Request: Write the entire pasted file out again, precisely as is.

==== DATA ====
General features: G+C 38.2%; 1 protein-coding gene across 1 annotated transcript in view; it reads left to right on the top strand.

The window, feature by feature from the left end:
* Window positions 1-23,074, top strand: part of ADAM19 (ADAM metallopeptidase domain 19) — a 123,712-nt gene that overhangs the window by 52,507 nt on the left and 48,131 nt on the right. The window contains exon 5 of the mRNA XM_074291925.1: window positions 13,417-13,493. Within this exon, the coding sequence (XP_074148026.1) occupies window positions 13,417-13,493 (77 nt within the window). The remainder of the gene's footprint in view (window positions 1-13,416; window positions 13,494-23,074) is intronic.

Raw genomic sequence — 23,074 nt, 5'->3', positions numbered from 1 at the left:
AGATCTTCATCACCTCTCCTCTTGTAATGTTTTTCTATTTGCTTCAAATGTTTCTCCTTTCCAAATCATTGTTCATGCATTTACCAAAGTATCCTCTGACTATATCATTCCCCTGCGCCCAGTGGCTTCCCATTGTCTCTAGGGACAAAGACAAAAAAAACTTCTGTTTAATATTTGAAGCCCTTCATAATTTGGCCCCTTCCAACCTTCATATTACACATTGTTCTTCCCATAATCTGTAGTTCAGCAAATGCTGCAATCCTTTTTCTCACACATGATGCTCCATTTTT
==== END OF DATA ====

General features: G+C 38.2%; 1 protein-coding gene across 1 annotated transcript in view; it reads left to right on the top strand.

The window, feature by feature from the left end:
* Window positions 1-23,074, top strand: part of ADAM19 (ADAM metallopeptidase domain 19) — a 123,712-nt gene that overhangs the window by 52,507 nt on the left and 48,131 nt on the right. The window contains exon 5 of the mRNA XM_074291925.1: window positions 13,417-13,493. Within this exon, the coding sequence (XP_074148026.1) occupies window positions 13,417-13,493 (77 nt within the window). The remainder of the gene's footprint in view (window positions 1-13,416; window positions 13,494-23,074) is intronic.

Raw genomic sequence — 23,074 nt, 5'->3', positions numbered from 1 at the left:
AGATCTTCATCACCTCTCCTCTTGTAATGTTTTTCTATTTGCTTCAAATGTTTCTCCTTTCCAAATCATTGTTCATGCATTTACCAAAGTATCCTCTGACTATATCATTCCCCTGCGCCCAGTGGCTTCCCATTGTCTCTAGGGACAAAGACAAAAAAAACTTCTGTTTAATATTTGAAGCCCTTCATAATTTGGCCCCTTCCAACCTTCATATTACACATTGTTCTTCCCATAATCTGTAGTTCAGCAAATGCTGCAATCCTTTTTCTCACACATGATGCTCCATTTTT